If traveling the world wasn’t enough of an adventure on its own, you could always take your kids! Ha! However, the adventure of adding your children on your trip of a lifetime means considering all the challenges of keeping them happy and safe when faced with language, layout and laws of foreign places. No worries though, you’ll figure it out and there’s always these tried and true safety rules that apply wherever you go:
- Be Real
Be realistic and don’t plan activities that are nuts for your family’s demographic such as taking your two year old surfing in Hawaii or on a 10 mile hike through a mountain. Plan the right trip for your family.
- Have a Plan and Practice it
Make an emergency plan for the most common family travel scenarios: a lost family member, getting separated or an injured child. Give each person a specific job – even the littlest tike can learn to grab onto mommy or look for somebody official. Practice each scenario at home until everybody knows what to do without missing a beat.
- Keep a Photo on Hand
Imagine having to describe what your child looks like while panicked, using a foreign language. Yikes, right?! Keep a current photo on hand OR, better yet, snap a picture in the hotel room with your cell phone each morning before you head out so it shows exactly what they were wearing and looked like when they got lost.
- Assign Each Parent a Distinct Role
One parent is “security” – responsible for all tasks outside of the family. Security buys tickets, talks with tour guides and keeps an eye out for hazards or problems. The other parent is the “home Base” and responsible for everything involving the family. Home Base tracks where the kids are, watches for heat stroke and upset tummies and mediates disputes and disagreements. This means somebody’s always watching the kiddos even when things get messy. Single parents traveling with kids can assign the oldest child to cover many of the responsibilities of the Home Base’s role.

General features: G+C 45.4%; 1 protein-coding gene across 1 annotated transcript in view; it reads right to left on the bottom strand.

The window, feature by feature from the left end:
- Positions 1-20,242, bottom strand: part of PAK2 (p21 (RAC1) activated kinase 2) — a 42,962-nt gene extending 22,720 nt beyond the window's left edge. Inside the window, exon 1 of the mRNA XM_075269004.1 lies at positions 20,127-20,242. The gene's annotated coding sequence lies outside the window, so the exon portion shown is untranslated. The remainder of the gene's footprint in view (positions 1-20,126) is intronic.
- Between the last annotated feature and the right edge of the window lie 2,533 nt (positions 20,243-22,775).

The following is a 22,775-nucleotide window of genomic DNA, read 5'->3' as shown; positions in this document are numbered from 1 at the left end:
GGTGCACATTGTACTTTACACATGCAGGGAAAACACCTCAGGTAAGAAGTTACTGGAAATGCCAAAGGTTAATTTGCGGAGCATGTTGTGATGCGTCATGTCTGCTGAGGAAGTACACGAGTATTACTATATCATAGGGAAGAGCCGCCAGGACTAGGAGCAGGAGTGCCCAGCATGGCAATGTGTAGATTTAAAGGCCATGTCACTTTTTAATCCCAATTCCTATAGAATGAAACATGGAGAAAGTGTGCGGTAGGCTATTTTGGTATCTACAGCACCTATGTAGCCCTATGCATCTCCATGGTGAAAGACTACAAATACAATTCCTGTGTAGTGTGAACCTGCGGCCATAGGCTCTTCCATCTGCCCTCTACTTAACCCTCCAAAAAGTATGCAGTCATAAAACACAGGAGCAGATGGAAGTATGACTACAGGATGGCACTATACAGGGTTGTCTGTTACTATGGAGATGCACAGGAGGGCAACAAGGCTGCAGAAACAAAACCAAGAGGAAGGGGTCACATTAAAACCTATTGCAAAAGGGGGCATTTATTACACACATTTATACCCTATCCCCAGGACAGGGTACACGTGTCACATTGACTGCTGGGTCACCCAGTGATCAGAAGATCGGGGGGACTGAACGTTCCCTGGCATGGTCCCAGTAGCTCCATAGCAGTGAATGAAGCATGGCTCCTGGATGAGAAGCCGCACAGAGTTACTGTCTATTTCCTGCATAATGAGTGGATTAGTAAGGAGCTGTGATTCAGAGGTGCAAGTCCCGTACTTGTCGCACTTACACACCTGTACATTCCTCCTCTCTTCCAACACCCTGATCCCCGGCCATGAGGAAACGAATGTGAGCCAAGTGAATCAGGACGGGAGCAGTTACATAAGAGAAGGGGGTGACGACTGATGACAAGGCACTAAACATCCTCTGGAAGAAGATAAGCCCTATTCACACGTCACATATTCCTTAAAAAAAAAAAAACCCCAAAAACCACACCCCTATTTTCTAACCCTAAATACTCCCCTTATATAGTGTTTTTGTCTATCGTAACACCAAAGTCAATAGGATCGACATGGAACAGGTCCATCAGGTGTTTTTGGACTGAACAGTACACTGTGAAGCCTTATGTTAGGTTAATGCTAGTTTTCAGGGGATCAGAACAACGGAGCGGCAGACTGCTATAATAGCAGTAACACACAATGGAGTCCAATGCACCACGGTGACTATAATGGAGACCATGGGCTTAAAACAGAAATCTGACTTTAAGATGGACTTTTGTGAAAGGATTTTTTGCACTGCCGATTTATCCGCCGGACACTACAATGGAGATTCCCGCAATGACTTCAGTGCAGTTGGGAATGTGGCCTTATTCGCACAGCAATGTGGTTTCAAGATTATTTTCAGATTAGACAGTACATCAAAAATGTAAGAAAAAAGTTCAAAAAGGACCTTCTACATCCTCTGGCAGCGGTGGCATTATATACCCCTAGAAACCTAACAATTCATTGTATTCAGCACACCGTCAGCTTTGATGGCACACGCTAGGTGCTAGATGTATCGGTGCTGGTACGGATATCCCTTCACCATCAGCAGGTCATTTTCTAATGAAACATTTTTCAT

- Assign a Meeting Place
Whenever you arrive at a new place, set a group meeting place to go to if somebody gets lost or separated. That place should be easy to see and find even to the shortest members of your family, and accessible without having to pay admissions or wait in long lines. For the littlest of your crew, draw a map – or use a guide map available for the location – and mark your meeting point. This will help adults steer your child there even if she’s too young to get there on her own.
Safe Ride 4 Kids offers great tools, tips and products for a safe travel experience for you and your kids.